Twelve years ago, Jack Evans (founder and namesake of Evans Cooling) went to court with the claim that General Motors stole his design for a reverse-flow cooling system, a setup that was later put into production in GM's LT1 series of small-block V8s - and a design that was protected by Evan's patents. Such a cooling system sends cold water from the radiator directly to the heads and then to the block, which is opposite of a conventional arrangement. While it potentially offers a increase in cooling performance, some ingenuity is required to prevent the formation of steam bubbles, especially around the cylinder walls. Evans had designed a restricted vent to evacuate vapor and steam bubbles from the system, and states that GM stole his intellectual property during a test in 1989.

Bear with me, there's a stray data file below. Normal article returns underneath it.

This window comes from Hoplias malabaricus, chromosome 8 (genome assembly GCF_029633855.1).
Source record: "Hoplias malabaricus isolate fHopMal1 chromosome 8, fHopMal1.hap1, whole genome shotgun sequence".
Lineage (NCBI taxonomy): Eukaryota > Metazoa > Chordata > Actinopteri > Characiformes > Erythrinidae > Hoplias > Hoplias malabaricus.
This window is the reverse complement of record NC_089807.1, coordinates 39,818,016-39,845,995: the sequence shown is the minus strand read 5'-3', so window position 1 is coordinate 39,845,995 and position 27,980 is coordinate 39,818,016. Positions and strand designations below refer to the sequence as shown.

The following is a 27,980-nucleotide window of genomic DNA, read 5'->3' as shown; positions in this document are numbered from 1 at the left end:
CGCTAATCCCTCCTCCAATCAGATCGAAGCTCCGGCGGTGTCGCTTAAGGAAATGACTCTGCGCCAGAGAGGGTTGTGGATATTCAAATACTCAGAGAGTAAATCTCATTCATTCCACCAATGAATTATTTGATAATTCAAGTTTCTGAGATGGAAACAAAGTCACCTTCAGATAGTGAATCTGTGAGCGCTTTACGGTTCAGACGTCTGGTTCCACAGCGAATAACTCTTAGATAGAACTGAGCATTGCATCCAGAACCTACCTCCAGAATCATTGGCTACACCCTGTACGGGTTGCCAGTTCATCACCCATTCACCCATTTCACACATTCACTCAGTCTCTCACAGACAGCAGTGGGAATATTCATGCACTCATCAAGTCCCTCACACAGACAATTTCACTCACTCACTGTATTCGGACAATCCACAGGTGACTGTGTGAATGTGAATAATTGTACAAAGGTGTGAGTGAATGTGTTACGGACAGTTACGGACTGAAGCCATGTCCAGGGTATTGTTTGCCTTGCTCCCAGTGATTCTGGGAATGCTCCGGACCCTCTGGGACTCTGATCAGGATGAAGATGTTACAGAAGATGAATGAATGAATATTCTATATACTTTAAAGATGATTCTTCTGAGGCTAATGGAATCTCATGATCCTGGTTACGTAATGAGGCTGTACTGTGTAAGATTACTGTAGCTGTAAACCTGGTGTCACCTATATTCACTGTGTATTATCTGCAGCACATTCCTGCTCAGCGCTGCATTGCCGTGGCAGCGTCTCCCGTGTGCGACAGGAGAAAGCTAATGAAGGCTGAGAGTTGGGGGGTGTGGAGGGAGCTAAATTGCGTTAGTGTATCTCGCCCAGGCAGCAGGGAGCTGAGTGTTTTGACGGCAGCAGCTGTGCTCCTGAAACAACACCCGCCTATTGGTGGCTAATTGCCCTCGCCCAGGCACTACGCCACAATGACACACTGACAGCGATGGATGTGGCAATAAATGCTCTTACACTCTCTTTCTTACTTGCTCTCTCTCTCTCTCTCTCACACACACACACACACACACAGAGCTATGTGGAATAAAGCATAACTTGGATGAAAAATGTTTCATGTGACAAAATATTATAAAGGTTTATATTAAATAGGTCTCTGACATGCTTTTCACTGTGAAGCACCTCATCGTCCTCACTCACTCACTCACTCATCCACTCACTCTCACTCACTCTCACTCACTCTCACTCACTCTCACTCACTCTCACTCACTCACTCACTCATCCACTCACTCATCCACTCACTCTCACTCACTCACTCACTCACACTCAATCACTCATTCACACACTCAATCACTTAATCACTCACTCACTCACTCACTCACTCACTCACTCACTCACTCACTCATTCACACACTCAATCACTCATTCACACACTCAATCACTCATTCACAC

Lengthy litigation followed, with GM winning a 2003 case in Connecticut despite admitting that one of its engineers had falsified engineering documentation in an attempt to demonstrate that the technology had been developed in-house. Another trial is now scheduled to begin later this year, and it is said that GM may be on the hook for up to $12 billion in damages. More so, Evans believes that GM's GenIII small-block also uses his technology, even though that engine has conventional cooling flow.

More information on the case (albeit with an obvious bias towards the plaintiff's view_, can be found at a website Evans has set up to explain his side of the story.

[Sources: Fortune Small Business via Yahoo!]